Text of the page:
Written and Directed by Eshom Nelms and Ian Nelms.
Starring Mel Gibson, Walton Goggins, Marianne Jean-Baptiste, Shaun Benson, Paulino Nunes, Chance Hurstfield, Michelle Lang, Deborah Grover, Bill Turnbull, Michael Dickson, Robert Bockstael, Mikaël Conde, Sean Tucker, and Michael Dyson.
Santa Claus must contend with a hitman sent from a disappointed child.
There is an outrageously dumb fun concept at the center of Fatman that the writing/directing Eshom Nelms and Ian Nelms (previously known for the wonderful hidden gem Small Town Crime) have done everything from miscalculating where the fun comes from, stretching the insanity thin, adopting an overly serious approach, and shockingly of all, fail at giving the characters much of anything interesting to do. On paper and as the story develops it’s all bonkers, but the execution is dry; it’s like a snowflake that dissipates as soon as it lands on your tongue. The novelty is fun while it lasts, which is unfortunately rather short.
It’s a shame considering the idea here is nothing short of batshit insane to such a degree that I’m not sure if I should begin by talking about how Mel Gibson literally plays Santa Claus as a curmudgeon disappointed in recent spikes in bad behaving children or the child that has hired an assassin played by Walton Goggins to finish off what’s left of the Christmas spirit after receiving a lump of coal. Fatman is the kind of movie that should not take itself seriously for a single second, but at some points it does, whether it’s coming from wanting viewers to connect with the dire predicament of Santa’s workshop failing as a business and being in need of an overhaul or the prolonged investigative search for Santa Claus’ real location.
Such changes come in the form of an arrangement with the US military away from the holiday season with intentions of vegan elves crafting weapons, which is most definitely a thing I never thought I would type in my life. Mrs. Claus also happens to be a Black woman, and while I will give Mel Gibson the benefit of the doubt and say that he has repented and worked towards eradicating the racism within his soul, it doesn’t take away the feeling that the filmmakers are just trolling him. However, the more we see of the gentle and warm spirit radiating from Marianne Jean-Baptiste in the role, it’s also clear that she got the part based on talent. It’s just that there’s an element of self-awareness by pairing Mel Gibson with a Black wife that’s nearly impossible to not laugh off no matter how strictly you believe art should be separated from the artist.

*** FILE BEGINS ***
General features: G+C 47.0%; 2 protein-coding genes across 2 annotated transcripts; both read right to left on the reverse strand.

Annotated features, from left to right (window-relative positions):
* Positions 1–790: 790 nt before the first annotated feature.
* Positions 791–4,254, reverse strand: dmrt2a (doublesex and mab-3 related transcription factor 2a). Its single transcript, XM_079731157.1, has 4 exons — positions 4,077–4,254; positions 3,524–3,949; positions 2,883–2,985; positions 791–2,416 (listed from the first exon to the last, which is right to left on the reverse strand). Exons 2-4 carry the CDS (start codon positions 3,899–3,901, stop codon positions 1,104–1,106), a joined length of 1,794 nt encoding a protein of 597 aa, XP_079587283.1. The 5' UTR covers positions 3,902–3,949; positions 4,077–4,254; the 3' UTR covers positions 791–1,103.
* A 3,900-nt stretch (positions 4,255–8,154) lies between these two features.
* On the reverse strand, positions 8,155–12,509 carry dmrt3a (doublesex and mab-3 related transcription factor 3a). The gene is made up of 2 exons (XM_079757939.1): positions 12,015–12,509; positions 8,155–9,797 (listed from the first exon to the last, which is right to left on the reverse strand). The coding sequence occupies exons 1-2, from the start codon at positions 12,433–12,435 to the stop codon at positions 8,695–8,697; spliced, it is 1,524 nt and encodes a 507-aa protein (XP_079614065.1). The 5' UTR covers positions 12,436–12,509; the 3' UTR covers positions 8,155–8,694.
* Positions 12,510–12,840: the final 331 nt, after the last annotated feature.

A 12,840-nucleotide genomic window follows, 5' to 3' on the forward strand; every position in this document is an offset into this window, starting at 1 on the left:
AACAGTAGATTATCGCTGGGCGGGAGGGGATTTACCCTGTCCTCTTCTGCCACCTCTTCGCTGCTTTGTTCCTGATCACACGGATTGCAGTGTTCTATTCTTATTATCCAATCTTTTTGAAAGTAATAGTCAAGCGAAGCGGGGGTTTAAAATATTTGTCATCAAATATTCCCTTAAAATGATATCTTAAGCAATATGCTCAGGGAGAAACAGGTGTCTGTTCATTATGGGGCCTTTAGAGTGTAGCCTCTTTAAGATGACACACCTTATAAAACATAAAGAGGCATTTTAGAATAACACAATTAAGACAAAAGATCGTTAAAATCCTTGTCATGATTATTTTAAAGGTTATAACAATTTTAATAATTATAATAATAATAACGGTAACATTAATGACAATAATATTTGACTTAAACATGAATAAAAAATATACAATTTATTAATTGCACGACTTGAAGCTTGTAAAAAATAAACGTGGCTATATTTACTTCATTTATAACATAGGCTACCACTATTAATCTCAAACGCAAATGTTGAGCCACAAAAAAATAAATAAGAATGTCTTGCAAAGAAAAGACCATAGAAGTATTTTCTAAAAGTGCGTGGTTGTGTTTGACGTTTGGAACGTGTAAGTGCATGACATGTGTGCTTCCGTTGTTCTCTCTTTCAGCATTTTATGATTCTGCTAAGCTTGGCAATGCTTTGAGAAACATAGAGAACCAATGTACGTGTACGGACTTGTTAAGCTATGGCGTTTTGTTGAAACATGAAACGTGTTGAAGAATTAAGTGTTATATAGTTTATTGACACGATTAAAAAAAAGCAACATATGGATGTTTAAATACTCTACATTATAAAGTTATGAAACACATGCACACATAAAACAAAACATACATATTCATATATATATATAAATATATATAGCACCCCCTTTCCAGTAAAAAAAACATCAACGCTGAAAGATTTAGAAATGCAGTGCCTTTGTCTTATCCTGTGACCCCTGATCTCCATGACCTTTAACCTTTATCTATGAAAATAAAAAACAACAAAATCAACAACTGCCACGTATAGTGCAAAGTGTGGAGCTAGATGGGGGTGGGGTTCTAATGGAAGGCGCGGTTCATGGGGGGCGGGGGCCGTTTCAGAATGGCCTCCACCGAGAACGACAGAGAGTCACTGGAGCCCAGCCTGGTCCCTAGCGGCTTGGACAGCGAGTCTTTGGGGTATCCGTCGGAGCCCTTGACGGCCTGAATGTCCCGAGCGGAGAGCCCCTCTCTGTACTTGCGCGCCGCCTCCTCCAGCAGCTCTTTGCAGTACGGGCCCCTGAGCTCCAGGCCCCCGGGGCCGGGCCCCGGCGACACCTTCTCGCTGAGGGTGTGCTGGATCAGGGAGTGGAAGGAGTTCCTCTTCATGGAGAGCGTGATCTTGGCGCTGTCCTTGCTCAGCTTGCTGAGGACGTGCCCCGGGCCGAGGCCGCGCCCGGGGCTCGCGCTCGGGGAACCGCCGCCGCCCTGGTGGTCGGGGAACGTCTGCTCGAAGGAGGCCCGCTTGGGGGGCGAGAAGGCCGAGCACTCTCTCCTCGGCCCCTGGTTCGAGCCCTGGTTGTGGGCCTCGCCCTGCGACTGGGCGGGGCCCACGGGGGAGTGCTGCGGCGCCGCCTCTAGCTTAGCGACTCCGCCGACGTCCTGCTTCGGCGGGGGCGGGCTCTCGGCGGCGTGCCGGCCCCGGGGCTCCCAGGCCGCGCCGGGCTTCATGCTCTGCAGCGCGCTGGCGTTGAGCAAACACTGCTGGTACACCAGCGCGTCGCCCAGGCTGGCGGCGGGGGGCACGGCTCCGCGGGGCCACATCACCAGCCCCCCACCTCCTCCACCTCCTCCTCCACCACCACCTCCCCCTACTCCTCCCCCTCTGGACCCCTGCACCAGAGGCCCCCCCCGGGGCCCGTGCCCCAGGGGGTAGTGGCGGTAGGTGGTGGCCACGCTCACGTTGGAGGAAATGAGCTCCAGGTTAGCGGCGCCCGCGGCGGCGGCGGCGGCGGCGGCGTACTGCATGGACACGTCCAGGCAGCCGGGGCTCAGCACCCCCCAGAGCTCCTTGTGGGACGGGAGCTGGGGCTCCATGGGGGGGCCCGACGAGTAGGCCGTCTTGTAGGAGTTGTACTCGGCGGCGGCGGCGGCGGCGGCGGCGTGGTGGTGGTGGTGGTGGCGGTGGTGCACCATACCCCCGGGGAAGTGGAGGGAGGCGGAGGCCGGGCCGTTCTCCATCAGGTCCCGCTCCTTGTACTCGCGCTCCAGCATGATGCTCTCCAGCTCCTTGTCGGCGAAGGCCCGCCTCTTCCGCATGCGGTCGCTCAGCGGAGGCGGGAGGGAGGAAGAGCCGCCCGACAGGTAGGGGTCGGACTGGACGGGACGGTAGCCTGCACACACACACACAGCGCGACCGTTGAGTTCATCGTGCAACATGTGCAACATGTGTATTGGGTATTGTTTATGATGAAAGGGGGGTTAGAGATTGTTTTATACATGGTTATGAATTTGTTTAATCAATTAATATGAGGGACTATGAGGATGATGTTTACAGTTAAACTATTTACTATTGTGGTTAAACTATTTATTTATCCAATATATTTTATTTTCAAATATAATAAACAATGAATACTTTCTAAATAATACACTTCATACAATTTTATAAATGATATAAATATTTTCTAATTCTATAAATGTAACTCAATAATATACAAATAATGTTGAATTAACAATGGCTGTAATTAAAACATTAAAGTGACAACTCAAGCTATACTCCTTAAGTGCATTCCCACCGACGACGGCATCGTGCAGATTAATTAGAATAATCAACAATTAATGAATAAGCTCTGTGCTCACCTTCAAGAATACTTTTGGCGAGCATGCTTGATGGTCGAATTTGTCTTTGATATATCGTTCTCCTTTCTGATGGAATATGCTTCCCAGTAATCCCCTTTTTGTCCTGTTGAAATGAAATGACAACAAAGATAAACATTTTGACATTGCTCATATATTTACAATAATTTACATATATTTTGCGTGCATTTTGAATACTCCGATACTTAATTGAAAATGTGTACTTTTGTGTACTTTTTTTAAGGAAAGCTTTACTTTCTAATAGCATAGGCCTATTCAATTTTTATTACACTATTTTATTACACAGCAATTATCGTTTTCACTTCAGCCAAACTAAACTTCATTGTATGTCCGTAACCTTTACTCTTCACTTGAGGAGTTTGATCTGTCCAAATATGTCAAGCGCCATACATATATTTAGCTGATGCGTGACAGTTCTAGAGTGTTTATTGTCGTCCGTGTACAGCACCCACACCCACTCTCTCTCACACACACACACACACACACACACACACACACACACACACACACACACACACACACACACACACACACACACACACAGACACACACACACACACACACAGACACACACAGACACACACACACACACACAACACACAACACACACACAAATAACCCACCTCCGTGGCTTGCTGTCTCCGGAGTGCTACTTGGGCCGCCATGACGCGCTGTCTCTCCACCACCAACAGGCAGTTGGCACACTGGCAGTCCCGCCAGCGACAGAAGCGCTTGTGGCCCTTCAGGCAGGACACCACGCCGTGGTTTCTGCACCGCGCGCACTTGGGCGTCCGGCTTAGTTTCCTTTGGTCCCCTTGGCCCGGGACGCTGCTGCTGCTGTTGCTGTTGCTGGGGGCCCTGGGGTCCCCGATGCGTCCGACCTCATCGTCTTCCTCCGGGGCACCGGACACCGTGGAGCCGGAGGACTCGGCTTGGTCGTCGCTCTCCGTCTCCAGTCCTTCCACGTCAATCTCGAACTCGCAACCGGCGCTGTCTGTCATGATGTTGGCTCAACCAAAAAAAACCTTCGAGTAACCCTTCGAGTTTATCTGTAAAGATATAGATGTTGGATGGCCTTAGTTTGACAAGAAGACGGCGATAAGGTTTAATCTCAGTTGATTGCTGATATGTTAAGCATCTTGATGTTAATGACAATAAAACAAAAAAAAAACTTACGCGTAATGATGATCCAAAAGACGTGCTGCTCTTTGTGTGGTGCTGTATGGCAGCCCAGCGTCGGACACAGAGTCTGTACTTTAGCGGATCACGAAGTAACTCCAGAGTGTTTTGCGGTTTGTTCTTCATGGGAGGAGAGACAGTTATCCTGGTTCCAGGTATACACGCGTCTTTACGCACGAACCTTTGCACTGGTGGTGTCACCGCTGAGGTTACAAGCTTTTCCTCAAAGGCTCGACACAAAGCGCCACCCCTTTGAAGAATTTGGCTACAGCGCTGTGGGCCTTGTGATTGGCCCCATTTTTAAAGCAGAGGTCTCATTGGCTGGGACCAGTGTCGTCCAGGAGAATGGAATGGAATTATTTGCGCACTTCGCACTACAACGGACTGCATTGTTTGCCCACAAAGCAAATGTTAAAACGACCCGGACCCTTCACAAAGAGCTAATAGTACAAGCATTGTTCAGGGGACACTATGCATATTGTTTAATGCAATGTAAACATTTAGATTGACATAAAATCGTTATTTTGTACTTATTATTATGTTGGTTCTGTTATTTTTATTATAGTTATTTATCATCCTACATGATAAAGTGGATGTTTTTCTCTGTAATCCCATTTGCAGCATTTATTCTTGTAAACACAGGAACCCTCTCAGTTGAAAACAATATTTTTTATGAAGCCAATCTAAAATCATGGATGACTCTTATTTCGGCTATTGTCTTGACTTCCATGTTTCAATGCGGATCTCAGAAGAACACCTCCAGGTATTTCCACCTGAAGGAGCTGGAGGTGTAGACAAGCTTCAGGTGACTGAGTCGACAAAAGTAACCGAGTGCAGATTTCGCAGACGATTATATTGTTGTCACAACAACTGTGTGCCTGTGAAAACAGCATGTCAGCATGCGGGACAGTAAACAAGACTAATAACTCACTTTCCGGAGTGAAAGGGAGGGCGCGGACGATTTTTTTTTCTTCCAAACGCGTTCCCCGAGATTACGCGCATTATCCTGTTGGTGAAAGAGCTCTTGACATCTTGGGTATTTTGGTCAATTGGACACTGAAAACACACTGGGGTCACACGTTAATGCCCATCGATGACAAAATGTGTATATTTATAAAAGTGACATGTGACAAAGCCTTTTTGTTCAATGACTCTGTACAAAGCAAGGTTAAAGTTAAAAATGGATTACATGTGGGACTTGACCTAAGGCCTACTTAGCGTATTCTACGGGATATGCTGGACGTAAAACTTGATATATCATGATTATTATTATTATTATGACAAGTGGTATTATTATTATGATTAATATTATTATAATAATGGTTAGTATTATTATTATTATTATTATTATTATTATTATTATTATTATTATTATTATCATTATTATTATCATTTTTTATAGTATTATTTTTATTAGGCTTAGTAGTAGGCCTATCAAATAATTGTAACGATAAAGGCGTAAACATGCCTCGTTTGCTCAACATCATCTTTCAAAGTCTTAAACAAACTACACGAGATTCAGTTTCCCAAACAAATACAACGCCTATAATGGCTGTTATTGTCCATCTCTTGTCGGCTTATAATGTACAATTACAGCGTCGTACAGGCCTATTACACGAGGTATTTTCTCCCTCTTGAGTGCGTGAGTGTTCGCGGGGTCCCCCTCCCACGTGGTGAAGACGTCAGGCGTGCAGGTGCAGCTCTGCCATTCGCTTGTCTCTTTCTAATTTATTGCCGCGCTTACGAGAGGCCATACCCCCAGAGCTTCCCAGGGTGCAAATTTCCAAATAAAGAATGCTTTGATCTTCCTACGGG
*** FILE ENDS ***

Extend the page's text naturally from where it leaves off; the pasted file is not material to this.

To the credit of Mel Gibson himself, he’s fine enough as a grizzled curmudgeon variation on Chris Cringle in this world (which a radio show actually confirms as Trump’s America, which feels on-brand for 2020) where Santa Claus is real and essentially demystified. He’s not jolly or heavy here, but rather opens the movie taking up target practice outside his snowy remote home. The reindeer do exist and apparently can fly (I’m guessing the filmmakers didn’t have enough of a budget to show us that madness) leaving us with a story about how both the sleigh and Santa got shot by rebellious teenagers during the night. it’s one of the more inspired pieces of ludicrous dialogue, and something that Fatman could have used more of. The script never quite figures out how to find the entertainment from this absurdity.
The other characters fare worse, and the filmmakers sometimes related don’t even know what to do with young Billy (Chance Hurstfield, the child that kicks the plot into motion), a spoiled and privileged brat living in a mansion with his disabled and neglectful grandma. There are also some abandonment issues from whoever his real father is that goes nowhere. Oddly, there is already enough there for Santa Claus to give this child coal, but that doesn’t stop the film from going on an early tangent where, in an overly mean-spirited sequence, he contracts Walton Goggins’ assassin (he is apparently a family friend) to kidnap a girl classmate that bests him in the annual science fair that he’s not used to losing. The icky part comes from threats of physical torture towards a girl that can’t be any older than 12. It’s an extreme scenario to justify what’s to come, and more unpleasant when Billy is an otherwise forgettable character when he’s not barking orders to his personal staff like an elitist snob having them referred to him as Sir.
The biggest disappointment is that while Walton Goggins is reliably channeling some deranged energy, there’s not much to the hitman other than disdain for Christmas, edgy cussing/insults, and a revelation that is admirably silly but too cliché in a movie that should be letting loose with the goofiest ideas imaginable. With that said, his weaponry is certainly gnarly, and the violence between him and Santa delivers, and the staging of the final fight is an intense enough reminder that these filmmakers are skilled when it comes to gritty action.
There’s a lot of gripes here, but they fortunately never stop Fatman from being anything less than a curious tale. What precedes needs more flair and excitement, but the hook is so ridiculous that it’s enough to recommend the movie to anyone that is even remotely contemplating checking it out. It’s also reasonable to suggest that there would be better results containing this nuttiness to a short film given the amount of filler. Still, the concept of Fatman carries the movie like a sleigh full of gifts; some are good and some are coal.
Flickering Myth Rating – Film: ★ ★ / Movie: ★ ★ ★
Robert Kojder is a member of the Chicago Film Critics Association and the Flickering Myth Reviews Editor. Check here for new reviews, friend me on Facebook, follow my Twitter or Letterboxd, check out my personal non-Flickering Myth affiliated Patreon, or email me at [email protected]